CFP: [18th] Literature & Contract in the 18th C (9/15/07; NeMLA 4/10/08 - 4/13/08)

full name / name of organization: 
Trevor Speller
contact email: 

Literature and Contract in the Eighteenth Century
NeMLA Panel: Buffalo, NY 4/10/08 - 4/13/08

The eighteenth century’s broad cultural concern with the contract is not exterior or incidental to
its literature. From the marriage vow to the lover’s pledge, the pacts between masters and men
or Kings and subjects, through to the contracts between author and reader (or author or
publisher), a consideration of contract theory continually forms the basis of understanding
eighteenth-century literature. Contracts act as themes, literary conventions and material
concerns for nearly all eighteenth century writers. Engagement with the problem of the contract
allowed these writers to (de)construct the foundations of their own society, as well as those of
foreign societies and colonial societies. While philosophical versions of contract theory tended to
emphasize the formation of societies by contract, literature also focused on the tension and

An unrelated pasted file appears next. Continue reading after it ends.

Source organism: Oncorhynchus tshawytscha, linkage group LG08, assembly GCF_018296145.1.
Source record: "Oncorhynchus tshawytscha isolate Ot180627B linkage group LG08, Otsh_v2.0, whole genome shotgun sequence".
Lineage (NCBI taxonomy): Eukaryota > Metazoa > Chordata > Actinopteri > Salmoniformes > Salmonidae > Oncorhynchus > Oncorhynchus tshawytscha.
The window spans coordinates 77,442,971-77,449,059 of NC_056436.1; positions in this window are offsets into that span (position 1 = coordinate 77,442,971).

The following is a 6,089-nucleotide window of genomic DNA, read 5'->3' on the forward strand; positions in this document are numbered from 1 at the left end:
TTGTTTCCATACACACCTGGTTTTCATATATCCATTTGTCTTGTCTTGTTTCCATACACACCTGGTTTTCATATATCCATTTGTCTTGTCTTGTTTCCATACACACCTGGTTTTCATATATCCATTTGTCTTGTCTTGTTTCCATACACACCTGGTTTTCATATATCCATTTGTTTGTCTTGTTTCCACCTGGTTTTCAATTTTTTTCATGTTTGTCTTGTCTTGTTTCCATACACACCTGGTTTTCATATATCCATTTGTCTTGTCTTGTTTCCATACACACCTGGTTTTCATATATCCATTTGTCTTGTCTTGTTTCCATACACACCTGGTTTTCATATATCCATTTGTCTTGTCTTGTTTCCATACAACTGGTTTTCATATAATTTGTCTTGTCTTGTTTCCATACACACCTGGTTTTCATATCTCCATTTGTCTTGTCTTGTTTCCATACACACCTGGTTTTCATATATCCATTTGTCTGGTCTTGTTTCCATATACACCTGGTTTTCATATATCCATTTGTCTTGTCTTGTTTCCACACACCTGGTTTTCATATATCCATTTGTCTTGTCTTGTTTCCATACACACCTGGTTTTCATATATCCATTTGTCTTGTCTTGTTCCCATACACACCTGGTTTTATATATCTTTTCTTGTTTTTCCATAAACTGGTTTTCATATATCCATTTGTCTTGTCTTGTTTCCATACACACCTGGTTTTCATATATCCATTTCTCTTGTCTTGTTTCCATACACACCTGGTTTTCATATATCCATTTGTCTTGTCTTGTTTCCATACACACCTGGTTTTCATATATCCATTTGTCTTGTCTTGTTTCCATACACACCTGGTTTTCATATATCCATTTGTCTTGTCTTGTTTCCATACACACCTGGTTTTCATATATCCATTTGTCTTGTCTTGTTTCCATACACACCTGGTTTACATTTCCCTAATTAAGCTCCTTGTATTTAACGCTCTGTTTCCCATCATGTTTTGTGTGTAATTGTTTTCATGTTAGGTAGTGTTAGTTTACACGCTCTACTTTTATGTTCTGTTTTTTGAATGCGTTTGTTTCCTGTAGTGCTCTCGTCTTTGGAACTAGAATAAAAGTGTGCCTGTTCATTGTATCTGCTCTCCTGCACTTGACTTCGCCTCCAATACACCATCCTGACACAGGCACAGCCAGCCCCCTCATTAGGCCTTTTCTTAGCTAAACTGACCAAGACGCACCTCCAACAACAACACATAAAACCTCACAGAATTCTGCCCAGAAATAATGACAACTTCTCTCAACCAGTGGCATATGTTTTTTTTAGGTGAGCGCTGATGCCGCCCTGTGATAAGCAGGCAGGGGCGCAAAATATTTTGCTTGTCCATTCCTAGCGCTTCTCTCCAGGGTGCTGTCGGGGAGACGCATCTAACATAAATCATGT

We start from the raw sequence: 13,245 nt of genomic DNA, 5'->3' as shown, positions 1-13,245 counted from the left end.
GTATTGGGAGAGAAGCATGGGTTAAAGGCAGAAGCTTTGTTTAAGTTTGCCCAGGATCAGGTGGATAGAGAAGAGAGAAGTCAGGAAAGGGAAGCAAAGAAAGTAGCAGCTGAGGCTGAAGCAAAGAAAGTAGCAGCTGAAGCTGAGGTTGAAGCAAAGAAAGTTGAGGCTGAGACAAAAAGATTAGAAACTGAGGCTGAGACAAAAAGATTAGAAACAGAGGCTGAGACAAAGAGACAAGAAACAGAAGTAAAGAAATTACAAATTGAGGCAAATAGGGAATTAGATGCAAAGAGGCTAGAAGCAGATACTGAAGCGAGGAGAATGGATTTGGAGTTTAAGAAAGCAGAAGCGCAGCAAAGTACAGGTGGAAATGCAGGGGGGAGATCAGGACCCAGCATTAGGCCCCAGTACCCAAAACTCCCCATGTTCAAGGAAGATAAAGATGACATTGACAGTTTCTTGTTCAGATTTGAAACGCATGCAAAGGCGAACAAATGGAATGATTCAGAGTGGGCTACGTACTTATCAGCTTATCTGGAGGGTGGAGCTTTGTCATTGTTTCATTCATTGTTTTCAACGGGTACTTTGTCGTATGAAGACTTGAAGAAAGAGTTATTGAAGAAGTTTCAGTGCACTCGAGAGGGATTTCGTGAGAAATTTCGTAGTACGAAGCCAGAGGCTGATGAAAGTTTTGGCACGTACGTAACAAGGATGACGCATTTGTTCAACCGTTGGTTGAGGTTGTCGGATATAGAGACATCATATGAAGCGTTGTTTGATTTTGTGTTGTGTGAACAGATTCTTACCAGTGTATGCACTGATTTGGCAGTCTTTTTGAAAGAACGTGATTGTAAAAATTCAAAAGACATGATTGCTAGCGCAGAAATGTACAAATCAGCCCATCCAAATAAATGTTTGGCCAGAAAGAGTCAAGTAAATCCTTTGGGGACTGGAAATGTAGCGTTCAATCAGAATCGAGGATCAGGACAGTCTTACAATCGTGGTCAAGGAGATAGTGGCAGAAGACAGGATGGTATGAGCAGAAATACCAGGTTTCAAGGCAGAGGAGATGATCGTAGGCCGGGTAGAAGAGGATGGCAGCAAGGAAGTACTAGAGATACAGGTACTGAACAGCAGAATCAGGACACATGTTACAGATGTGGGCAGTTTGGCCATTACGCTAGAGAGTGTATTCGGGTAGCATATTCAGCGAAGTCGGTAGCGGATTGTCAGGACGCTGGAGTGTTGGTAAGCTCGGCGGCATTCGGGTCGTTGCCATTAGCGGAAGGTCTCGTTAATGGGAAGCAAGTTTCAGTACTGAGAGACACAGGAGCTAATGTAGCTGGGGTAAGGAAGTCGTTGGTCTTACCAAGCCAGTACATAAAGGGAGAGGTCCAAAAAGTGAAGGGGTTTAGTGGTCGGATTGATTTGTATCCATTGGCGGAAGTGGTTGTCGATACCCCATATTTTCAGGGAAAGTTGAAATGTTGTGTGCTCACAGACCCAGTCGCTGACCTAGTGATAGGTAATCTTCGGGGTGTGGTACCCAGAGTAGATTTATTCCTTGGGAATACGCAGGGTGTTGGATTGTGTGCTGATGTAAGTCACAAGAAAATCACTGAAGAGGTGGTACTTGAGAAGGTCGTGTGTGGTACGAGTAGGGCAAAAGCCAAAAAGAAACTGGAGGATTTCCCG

stress which a pact or bond could bring to a relationship. The disjunctive contract of the
libertine’s vow to test and overcome virtue and the heroine’s attachment to the same is
emblematic of this tension, and reveals a tendency within the contract itself to bind people
together without the necessity of consent. Even outside the literary conventions of the marriage-
plot, religion, cultural standing, and rationality help govern the legitimacy and sanctity of the
contract at stake. Both inside and outside the literary, the contracts we are presented with are
not always easily or neatly mapped on to the models of the founding social contract theorized by
Hobbes, Locke and others.

This panel seeks papers which address the relationship between the contract and the literary in
the eighteenth century from a broad range of perspectives. Panelists might consider the contract
and the literary from such diverse perspectives as philosophical contract theory,legal precedent,
political development, or publication contracts, to name only a few: How was the contract theory
of eighteenth century philosophers applied, revised, critiqued and strengthened in the literature
of the period? How do changing conceptions of the contract in legal and political circles interact
with the literature of the period? What can the literature of the period say about a contract that
its philosophy could not? How did writers’ professional contracts influence what they wrote and
how they wrote it?

Please send 250-500 word abstracts to Trevor Speller, SUNY Buffalo:
Deadline for abstracts is September 15, 2007.

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Received on Wed Aug 08 2007 - 14:01:44 EDT